Table 5, Distribution of 3042 persons by rent payment

1.  Was there deliberate misrepresentation by subjects, who for their own purposes concealed their real views? We have no reason to believe that such misrepresentation occurred, and we conceive no adequate reason why it should occur. The schedules were unsigned and confidential. The quest ions had no relation to any immediate concern and gave no hint of any desire for reform. Immigrant women frequently refused to handle the schedule entirely; but when the questions were answered, we believe they were honestly answered. 

2.  Were the schedules checked in a facetious or frivolous mood? Some younger people were amused by a few of the 

(22) questions but in general the attitude of the subjects was serious enough—in some cases too serious, for all sorts of special cases, exceptions, qualifications, and the like were produced. Some schedules were discarded for this reason. The presence of the name of the University of Chicago on the schedule and the business-like attitude of the chief interviewer were usually sufficient guaranties of a proper attitude toward the study.

3.  Were the questions objective? The paired occupations were so arranged that the city-hall position and the private position appeared first an equal number of times, and so far as could be ascertained there was no hint of bias on this schedule. On the second part of the first schedule there was some opinion that the form of the question gave a subtle lead against the city-hall job, by using such phrases as "more courteous attention," "Are city employees more competent?" and the like. The view was expressed that the question should have been phrased, "Are city employees as competent as employees of private corporations?"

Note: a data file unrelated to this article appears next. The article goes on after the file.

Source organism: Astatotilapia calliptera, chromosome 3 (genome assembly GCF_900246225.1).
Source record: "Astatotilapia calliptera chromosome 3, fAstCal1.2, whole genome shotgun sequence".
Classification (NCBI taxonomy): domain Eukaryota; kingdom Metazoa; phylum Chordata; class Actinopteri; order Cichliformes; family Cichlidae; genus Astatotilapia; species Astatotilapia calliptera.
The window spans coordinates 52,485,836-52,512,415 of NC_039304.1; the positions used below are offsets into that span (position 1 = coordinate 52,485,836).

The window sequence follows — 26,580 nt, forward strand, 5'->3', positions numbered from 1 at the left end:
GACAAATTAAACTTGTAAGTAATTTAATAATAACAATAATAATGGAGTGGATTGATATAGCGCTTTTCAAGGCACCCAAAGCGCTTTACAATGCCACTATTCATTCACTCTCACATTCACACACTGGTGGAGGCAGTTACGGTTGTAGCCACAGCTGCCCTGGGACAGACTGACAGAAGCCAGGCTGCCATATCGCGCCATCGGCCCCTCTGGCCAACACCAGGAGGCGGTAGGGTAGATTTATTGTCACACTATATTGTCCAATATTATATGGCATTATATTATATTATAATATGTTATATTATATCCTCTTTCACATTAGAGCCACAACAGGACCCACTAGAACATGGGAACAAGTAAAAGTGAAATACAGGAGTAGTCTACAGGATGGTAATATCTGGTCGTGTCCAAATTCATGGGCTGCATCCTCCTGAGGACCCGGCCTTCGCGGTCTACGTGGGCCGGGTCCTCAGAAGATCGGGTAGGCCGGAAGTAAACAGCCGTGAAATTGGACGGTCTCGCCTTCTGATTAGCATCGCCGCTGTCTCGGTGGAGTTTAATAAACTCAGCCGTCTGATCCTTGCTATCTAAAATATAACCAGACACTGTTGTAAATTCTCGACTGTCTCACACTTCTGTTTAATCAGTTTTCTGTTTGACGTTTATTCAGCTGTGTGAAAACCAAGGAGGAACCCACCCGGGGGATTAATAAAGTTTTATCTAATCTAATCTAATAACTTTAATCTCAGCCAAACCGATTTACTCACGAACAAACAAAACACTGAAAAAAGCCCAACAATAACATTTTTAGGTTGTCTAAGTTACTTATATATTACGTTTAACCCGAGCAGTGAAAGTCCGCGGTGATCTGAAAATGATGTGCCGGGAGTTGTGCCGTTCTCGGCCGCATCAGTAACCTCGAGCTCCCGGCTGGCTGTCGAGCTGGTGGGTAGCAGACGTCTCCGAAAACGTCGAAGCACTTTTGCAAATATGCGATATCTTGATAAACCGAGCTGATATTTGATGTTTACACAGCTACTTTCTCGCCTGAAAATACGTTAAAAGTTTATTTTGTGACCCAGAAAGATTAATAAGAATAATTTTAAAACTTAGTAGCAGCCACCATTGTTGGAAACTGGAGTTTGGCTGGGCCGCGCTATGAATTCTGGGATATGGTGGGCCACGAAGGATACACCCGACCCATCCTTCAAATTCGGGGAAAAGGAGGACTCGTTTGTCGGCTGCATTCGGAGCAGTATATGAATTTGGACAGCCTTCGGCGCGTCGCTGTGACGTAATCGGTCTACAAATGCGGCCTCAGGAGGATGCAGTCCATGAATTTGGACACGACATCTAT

The writer does not personally feel the force of this view, but records it here for the guidance of any who may desire to repeat this experiment, The affirmative answer to the proposed alternative form merely signifies equality as between the two types of work, and leaves no opportunity for the subject to express a positive preference for the competence or courtesy of the city employees.

4.  Were the cases and questions adequate? The paired occupations and the series of questions could each have been greatly extended. There is a sharp limit, however, to the extent of interrogation which individuals will tolerate, and we believe that we came close to the limit. The present schedule also exhausts the possibilities of the single Hollerith punch card. 


Within the limits of the total number, opinions will vary as to the wisdom of the particular occupations and questions which we presented. They were selected with the city of Chicago alone in mind. The choices made by the 4,680 subjects revealed a considerable group of positions with regard to which opinion was substantially neutral, which might be reduced in later studies. Those questions with regard to which a large proportion were unable to give a positive answer should also be carefully scrutinized with a view to elimination in any further study. Other questions might be proposed as alternatives.